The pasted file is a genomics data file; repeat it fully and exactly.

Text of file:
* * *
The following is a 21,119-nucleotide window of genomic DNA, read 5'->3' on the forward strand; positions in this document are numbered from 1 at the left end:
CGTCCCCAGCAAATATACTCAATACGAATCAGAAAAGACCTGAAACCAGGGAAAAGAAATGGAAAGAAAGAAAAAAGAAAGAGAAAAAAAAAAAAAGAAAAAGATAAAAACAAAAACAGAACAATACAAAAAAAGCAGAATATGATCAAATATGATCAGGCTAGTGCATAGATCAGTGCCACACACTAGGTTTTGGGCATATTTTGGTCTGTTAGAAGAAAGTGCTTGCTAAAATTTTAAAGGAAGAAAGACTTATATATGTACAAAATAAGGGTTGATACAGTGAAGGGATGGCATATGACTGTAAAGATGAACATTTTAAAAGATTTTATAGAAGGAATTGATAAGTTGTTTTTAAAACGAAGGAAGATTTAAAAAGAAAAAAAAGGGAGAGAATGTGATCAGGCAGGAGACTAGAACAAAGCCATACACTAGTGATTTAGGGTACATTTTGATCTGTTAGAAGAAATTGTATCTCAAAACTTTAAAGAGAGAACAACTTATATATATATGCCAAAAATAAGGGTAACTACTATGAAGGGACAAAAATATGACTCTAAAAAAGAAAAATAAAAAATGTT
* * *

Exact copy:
The following is a 21,119-nucleotide window of genomic DNA, read 5'->3' on the forward strand; positions in this document are numbered from 1 at the left end:
CGTCCCCAGCAAATATACTCAATACGAATCAGAAAAGACCTGAAACCAGGGAAAAGAAATGGAAAGAAAGAAAAAAGAAAGAGAAAAAAAAAAAAAGAAAAAGATAAAAACAAAAACAGAACAATACAAAAAAAGCAGAATATGATCAAATATGATCAGGCTAGTGCATAGATCAGTGCCACACACTAGGTTTTGGGCATATTTTGGTCTGTTAGAAGAAAGTGCTTGCTAAAATTTTAAAGGAAGAAAGACTTATATATGTACAAAATAAGGGTTGATACAGTGAAGGGATGGCATATGACTGTAAAGATGAACATTTTAAAAGATTTTATAGAAGGAATTGATAAGTTGTTTTTAAAACGAAGGAAGATTTAAAAAGAAAAAAAAGGGAGAGAATGTGATCAGGCAGGAGACTAGAACAAAGCCATACACTAGTGATTTAGGGTACATTTTGATCTGTTAGAAGAAATTGTATCTCAAAACTTTAAAGAGAGAACAACTTATATATATATGCCAAAAATAAGGGTAACTACTATGAAGGGACAAAAATATGACTCTAAAAAAGAAAAATAAAAAATGTT